Microlite20 monster: Ormyrr

OrmyrrThe Practical Guide to Monsters has a few monsters that don’t have Microlite20 versionsOrmyrrs stick out to me more than the others. For reference: Thri-kreen, Yuan-ti, werebear, wereboar, ghost, and lich do not have M20-style stat blocks that I have found. Some of those have enough substitutes you can reskin (lycanthropes and generic undead), while “lich” can be applied as a template. But I like these slug-looking characters that clearly have no relation whatsoever to Hutts. In fact, the D&D Fifth Edition doesn’t have them, either.

Orymyrrs have enormous grublike bodies that possess powerful arms, a mouthful of extremely sharp teeth, and a surprisingly intelligent brain. They aren’t particularly aggressive, tending to keep to themselves.

While (or perhaps because) these creatures have no talent for casting spells, they find magic absolutely irresistible. They will lie, cheat, and steal to obtain a scroll, spellbook, or other magical object, and can be mesmerized by a skillful display of magic powers.

The book also notes that they tend to live in a solitary state or in small tribes of no more than one dozen. I would use the following stat block. DMs may want to adjust the to-hit numbers (especially slam). They should also target magic users of whatever flavor first.

Ormyrr: HD 7d8+7 (43 hp), AC 15, Slam +6 (1d4+1), spear +8 (1d6+6), constrict (2d6)

Review: “A Practical Guide to Monsters”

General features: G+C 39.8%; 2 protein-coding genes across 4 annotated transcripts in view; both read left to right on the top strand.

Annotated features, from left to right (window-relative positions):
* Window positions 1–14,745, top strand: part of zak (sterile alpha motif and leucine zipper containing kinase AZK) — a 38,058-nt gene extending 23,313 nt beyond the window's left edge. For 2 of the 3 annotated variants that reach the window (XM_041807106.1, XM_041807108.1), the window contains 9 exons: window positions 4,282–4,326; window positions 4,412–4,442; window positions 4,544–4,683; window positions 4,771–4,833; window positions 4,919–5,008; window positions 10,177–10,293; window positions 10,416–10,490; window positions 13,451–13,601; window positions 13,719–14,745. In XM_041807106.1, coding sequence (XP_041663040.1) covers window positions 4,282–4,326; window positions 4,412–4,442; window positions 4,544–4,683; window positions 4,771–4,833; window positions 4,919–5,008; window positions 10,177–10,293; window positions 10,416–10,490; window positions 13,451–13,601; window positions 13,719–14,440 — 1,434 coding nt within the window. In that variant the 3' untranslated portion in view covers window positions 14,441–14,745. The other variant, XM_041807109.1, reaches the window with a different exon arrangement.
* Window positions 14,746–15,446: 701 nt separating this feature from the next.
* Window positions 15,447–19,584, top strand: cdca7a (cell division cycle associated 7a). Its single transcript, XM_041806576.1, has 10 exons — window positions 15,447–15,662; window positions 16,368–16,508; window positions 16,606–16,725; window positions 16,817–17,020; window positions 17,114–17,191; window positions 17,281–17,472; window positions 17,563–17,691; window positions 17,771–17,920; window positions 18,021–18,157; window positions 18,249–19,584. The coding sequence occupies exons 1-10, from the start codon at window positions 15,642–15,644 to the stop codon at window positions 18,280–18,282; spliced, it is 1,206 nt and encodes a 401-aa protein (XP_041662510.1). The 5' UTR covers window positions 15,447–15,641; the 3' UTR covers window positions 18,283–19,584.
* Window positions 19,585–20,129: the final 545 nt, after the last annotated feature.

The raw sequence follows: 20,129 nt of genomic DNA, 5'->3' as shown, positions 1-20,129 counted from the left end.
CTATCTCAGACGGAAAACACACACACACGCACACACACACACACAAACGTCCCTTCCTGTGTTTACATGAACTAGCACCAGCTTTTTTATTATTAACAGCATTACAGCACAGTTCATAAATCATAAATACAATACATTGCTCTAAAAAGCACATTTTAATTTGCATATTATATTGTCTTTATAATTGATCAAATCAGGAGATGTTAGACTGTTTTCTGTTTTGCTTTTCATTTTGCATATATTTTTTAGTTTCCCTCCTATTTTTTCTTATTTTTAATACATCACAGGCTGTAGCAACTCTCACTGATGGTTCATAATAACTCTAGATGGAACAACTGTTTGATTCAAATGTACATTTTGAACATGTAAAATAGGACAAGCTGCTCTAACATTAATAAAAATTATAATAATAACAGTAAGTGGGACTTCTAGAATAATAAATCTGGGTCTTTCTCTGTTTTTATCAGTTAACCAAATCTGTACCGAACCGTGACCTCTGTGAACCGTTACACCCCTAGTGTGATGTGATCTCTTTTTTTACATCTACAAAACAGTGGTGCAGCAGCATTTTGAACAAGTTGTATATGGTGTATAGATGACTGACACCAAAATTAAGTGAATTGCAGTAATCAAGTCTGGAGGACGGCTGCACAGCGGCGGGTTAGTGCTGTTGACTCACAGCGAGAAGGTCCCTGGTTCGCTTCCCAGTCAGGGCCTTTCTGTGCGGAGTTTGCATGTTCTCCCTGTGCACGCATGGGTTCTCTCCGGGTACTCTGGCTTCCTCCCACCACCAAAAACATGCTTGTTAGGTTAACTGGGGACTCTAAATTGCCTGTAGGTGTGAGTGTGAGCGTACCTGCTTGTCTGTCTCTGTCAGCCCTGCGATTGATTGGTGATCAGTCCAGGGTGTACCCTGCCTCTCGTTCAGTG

A Practical Guide to MonstersI recently got a copy of A Practical Guide to Monsters. An in-universe reference volume for apprentice wizards, it lists 53 different monsters by my count. Each of them has a bit of fiction, a fact box (e.g. height, weight, habitat, diet, attack methods, etc.), and an artistic representation. If you think this sounds like a Monster Manual, then you’ve got the idea, but the book includes no game statistics. In effect, you can think of the guide as a monster manual for kids. Some of the monsters even have associated maps and marginalia.

The illustrations bring out the ideas behind each monster without scaring small children. A few of them include a child-like goblin running away or otherwise engaged in some activity. This gives kids a way to imagine themselves interacting with the monster but in a reasonably survivable way. Several intermediate sections list weapons, armor, and equipment that an adventurer might need. My kids and I have had a nice time looking through it and talking about what it might feel like to run into some of the monsters.

A sleeping goblin adventurer

I don’t want to give the idea that the guide only works as a children’s book. The free Dungeon Master’s Basic Guide lists statistics for a little under half of the listed monsters, and the Monster Manual for 5e includes almost 90% of them. Exceptions include the Yrthak, Ormyrr, and Athach, among others. The Microlite20 expanded monster list includes about the same number. A GM could easily convert the exceptions from other editions.

So in addition to the coffee table aspect, this book works well as a way to illustrate monsters to players. A game with children or using a retroclone would particularly benefit. Wizards of the Coast first published the book in 2007, so lots of stores carry inexpensive copies. They published a whole series of Practical Guides (“wizards”, “dragons”, etc.) and I look forward to getting a few more for my home library.